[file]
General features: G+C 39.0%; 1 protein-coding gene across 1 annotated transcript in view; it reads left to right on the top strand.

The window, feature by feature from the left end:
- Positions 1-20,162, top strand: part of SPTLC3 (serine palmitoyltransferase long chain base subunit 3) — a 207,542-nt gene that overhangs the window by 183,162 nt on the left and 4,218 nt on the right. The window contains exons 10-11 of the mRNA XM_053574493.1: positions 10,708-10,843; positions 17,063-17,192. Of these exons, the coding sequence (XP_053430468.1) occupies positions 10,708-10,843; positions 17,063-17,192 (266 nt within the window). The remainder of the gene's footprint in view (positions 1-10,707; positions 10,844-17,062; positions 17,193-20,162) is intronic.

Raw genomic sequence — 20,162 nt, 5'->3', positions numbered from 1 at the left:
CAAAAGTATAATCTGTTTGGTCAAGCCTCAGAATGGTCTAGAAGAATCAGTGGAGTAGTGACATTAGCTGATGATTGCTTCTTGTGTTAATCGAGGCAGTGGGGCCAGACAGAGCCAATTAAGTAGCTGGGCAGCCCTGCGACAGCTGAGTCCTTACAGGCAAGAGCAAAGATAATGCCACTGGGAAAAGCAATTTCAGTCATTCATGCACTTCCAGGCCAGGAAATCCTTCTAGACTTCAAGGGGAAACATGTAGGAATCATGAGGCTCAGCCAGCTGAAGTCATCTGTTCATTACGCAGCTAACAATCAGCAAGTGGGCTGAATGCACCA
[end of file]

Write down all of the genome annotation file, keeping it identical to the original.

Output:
General features: G+C 39.0%; 1 protein-coding gene across 1 annotated transcript in view; it reads left to right on the top strand.

The window, feature by feature from the left end:
- Positions 1-20,162, top strand: part of SPTLC3 (serine palmitoyltransferase long chain base subunit 3) — a 207,542-nt gene that overhangs the window by 183,162 nt on the left and 4,218 nt on the right. The window contains exons 10-11 of the mRNA XM_053574493.1: positions 10,708-10,843; positions 17,063-17,192. Of these exons, the coding sequence (XP_053430468.1) occupies positions 10,708-10,843; positions 17,063-17,192 (266 nt within the window). The remainder of the gene's footprint in view (positions 1-10,707; positions 10,844-17,062; positions 17,193-20,162) is intronic.

Raw genomic sequence — 20,162 nt, 5'->3', positions numbered from 1 at the left:
CAAAAGTATAATCTGTTTGGTCAAGCCTCAGAATGGTCTAGAAGAATCAGTGGAGTAGTGACATTAGCTGATGATTGCTTCTTGTGTTAATCGAGGCAGTGGGGCCAGACAGAGCCAATTAAGTAGCTGGGCAGCCCTGCGACAGCTGAGTCCTTACAGGCAAGAGCAAAGATAATGCCACTGGGAAAAGCAATTTCAGTCATTCATGCACTTCCAGGCCAGGAAATCCTTCTAGACTTCAAGGGGAAACATGTAGGAATCATGAGGCTCAGCCAGCTGAAGTCATCTGTTCATTACGCAGCTAACAATCAGCAAGTGGGCTGAATGCACCA